Lone Star Drills upgrades engines for drills to improve responsiveness and power

By Riley SimpsonJuly 28, 2021

Lone Star Drills’ new engine allows users to get peak performance from their drill by setting exact performance parameters with the electronic governor

Lone Star Drills, a subsidiary of Little Beaver Inc., upgraded to the Honda iGX800 engine as a standard feature for its HD and HAD model drills to increase responsiveness and power, the company announced.

The engine model has an electronic, self-tuning regulator (STR) governor that optimally adjusts the engine’s throttle to match the drill’s load, and Lone Star said it recommends the upgrade for all high-torque hydraulic drills, including its parent company’s Big Beaver earth drill.

“The new engine allows users to get peak performance from their drill by setting exact performance parameters with the electronic governor,” said Joe Haynes, president of Little Beaver. “You set the engine speed, and the electronic system ensures that speed is maintained even when the drill encounters varying soil types. This gives customers consistent efficiency on those tough jobsites with inconsistent soil.”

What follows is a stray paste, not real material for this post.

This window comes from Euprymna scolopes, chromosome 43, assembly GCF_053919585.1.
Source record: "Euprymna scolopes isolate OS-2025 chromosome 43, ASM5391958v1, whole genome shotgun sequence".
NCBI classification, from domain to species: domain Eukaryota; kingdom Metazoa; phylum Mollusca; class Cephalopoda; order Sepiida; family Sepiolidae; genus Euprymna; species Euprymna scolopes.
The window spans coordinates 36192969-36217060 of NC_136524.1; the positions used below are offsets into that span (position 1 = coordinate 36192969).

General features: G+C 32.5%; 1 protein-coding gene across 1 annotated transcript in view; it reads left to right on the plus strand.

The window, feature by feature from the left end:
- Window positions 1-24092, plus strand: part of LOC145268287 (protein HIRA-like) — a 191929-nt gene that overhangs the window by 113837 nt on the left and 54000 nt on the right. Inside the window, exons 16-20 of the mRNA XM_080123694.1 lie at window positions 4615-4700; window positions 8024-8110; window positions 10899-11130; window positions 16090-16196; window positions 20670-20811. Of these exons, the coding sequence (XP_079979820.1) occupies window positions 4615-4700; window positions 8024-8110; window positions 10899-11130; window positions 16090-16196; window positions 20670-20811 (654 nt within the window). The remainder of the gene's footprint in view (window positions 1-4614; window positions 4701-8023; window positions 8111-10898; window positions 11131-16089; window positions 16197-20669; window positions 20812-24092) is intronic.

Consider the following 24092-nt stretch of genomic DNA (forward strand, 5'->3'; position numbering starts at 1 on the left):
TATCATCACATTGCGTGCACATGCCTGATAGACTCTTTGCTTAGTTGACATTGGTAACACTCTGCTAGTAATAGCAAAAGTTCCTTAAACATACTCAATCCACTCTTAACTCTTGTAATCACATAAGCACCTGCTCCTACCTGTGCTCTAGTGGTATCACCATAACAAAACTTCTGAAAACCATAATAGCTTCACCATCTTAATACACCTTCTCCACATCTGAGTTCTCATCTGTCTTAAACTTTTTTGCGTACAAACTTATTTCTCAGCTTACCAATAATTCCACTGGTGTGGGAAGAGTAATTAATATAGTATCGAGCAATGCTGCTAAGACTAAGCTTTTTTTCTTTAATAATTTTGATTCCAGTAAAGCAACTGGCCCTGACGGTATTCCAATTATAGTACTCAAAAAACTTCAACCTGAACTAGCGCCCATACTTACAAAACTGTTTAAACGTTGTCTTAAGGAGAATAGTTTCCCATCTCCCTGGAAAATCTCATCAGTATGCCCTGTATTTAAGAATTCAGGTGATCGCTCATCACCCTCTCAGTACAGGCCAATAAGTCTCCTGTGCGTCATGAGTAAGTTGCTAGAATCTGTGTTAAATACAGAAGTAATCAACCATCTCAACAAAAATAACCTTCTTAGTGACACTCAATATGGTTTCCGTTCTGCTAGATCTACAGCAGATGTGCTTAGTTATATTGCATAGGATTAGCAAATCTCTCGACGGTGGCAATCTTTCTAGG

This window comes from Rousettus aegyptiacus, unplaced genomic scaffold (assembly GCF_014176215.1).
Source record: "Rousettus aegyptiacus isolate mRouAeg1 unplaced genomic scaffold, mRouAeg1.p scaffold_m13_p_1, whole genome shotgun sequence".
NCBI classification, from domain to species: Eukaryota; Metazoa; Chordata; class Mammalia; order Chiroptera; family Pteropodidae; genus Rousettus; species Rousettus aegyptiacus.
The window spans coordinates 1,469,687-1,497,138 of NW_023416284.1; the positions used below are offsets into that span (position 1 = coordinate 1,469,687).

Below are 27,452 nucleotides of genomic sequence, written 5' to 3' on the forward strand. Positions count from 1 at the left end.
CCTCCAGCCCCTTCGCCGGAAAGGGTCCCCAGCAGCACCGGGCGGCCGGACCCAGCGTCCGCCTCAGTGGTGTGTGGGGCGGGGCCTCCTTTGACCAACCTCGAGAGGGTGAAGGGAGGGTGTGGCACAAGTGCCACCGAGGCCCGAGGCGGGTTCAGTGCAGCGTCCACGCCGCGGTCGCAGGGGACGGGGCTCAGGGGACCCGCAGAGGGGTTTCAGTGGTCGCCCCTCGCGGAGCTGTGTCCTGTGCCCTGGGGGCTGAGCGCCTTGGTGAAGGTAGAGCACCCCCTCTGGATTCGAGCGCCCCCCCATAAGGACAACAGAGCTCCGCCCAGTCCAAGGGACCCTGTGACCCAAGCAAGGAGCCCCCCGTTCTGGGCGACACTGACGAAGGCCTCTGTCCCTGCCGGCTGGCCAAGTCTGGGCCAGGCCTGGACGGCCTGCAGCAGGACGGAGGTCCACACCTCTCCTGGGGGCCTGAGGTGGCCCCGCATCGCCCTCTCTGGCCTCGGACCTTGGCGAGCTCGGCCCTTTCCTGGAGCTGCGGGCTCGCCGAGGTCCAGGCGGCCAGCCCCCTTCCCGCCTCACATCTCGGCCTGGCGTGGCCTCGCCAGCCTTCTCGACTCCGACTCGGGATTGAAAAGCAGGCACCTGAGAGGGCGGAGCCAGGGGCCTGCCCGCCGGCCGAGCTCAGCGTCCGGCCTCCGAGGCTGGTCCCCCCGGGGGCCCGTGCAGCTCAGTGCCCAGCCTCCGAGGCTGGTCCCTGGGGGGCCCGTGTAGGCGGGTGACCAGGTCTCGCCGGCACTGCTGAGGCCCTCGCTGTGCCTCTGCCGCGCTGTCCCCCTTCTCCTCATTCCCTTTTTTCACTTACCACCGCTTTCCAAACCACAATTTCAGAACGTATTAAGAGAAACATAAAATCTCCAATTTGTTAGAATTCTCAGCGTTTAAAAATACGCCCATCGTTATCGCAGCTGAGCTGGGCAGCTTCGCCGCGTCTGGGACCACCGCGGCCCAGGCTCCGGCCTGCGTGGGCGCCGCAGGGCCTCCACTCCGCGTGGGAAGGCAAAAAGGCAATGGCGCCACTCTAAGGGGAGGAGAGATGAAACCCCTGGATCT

The iGX800’s STR governor maximizes performance during varying loads when encountering different soil densities and obstructions, according to Lone Star, and it provides reliability that is critical to achieving peak drilling efficiency.

Other governor systems can be less responsive than electric ones, the company said, which can cause some engines to lag and constantly “hunt” for optimal performance as the engine’s load changes. The new engine’s governor allows for better performance than the previously used engine, despite having similar horsepower.

Lone Star Drills’ line of geotechnical drill rigs comes in various models to address any soil sampling situation a contractor might encounter. The HDA model designates heavy duty, high-performance hydraulic drills with an automatic hammer, and the HD model designation is for those high-performance hydraulic drills without an automatic hammer.

The company, based in Livingston, Tex., offers seven models that provide a variety of applications, including soil sampling, geotechnical testing and auger drilling.

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